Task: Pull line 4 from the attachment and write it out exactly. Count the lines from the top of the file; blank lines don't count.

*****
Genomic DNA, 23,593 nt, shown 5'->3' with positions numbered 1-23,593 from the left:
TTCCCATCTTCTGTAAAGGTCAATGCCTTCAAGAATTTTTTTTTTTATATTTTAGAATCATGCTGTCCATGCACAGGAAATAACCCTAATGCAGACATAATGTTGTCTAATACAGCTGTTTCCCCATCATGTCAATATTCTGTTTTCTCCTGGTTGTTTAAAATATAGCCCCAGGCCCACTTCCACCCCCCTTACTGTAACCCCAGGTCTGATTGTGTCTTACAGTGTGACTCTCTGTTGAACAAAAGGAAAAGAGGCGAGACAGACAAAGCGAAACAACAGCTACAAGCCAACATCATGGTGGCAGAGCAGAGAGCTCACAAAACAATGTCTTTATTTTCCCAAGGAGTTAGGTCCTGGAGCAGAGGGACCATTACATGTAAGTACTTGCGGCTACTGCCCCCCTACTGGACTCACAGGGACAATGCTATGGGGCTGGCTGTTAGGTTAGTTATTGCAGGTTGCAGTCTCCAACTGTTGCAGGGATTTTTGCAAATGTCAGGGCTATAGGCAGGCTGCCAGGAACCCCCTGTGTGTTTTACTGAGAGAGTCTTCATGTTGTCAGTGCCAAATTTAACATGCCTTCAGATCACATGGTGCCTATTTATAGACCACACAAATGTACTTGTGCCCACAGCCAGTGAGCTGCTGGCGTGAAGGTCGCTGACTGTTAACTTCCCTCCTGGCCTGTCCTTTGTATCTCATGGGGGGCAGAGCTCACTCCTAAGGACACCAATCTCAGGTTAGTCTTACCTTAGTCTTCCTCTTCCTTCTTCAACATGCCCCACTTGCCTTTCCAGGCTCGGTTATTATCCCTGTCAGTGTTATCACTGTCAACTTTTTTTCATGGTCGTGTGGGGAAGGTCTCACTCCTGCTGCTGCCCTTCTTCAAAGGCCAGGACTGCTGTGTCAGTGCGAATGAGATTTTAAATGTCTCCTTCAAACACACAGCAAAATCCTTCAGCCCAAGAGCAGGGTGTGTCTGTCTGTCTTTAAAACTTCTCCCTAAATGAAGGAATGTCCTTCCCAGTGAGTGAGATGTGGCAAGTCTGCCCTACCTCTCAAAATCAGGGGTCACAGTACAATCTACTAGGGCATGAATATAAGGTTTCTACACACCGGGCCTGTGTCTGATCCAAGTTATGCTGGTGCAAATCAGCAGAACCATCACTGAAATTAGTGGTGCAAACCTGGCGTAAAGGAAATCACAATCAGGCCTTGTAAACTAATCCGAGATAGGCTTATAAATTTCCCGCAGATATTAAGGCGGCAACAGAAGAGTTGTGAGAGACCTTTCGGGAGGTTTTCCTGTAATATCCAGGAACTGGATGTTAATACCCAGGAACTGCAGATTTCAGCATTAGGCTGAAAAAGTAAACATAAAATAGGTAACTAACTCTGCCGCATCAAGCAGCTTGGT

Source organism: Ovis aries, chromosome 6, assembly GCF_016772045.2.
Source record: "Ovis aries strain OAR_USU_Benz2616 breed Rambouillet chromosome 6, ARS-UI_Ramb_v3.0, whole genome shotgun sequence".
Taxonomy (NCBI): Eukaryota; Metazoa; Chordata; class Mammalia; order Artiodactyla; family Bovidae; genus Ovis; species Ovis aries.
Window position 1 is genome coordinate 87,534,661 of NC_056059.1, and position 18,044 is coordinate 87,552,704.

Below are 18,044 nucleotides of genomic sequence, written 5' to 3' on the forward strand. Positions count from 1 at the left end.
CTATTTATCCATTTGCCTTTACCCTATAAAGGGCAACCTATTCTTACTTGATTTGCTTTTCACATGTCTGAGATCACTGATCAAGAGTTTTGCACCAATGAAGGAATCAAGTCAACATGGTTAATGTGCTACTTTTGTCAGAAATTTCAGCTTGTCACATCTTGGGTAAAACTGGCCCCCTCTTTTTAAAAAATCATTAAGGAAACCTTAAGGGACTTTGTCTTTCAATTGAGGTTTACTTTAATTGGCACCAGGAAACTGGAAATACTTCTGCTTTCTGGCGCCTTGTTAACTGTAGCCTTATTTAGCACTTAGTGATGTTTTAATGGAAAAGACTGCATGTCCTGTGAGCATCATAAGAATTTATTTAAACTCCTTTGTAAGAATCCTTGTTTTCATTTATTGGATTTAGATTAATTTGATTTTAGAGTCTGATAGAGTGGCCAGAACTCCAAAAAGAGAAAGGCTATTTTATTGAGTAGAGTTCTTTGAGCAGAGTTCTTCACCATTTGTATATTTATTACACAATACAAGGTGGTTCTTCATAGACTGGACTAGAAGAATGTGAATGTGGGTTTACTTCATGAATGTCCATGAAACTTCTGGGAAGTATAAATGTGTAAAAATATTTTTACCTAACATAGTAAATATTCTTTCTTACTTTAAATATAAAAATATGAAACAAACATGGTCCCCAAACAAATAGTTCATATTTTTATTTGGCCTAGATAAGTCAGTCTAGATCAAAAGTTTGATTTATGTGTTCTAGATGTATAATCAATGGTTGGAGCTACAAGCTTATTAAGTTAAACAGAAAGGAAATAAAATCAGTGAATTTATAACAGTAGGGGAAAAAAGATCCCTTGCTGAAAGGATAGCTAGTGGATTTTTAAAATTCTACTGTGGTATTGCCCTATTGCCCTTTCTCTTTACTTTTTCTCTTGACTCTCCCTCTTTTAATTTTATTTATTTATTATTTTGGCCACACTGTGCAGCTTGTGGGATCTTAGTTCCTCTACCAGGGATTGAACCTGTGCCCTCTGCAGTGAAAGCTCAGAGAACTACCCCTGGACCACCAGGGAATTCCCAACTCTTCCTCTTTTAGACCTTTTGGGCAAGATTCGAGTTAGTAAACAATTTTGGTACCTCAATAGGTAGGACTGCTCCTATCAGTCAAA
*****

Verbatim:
Source record: "Ovis aries strain OAR_USU_Benz2616 breed Rambouillet chromosome 6, ARS-UI_Ramb_v3.0, whole genome shotgun sequence".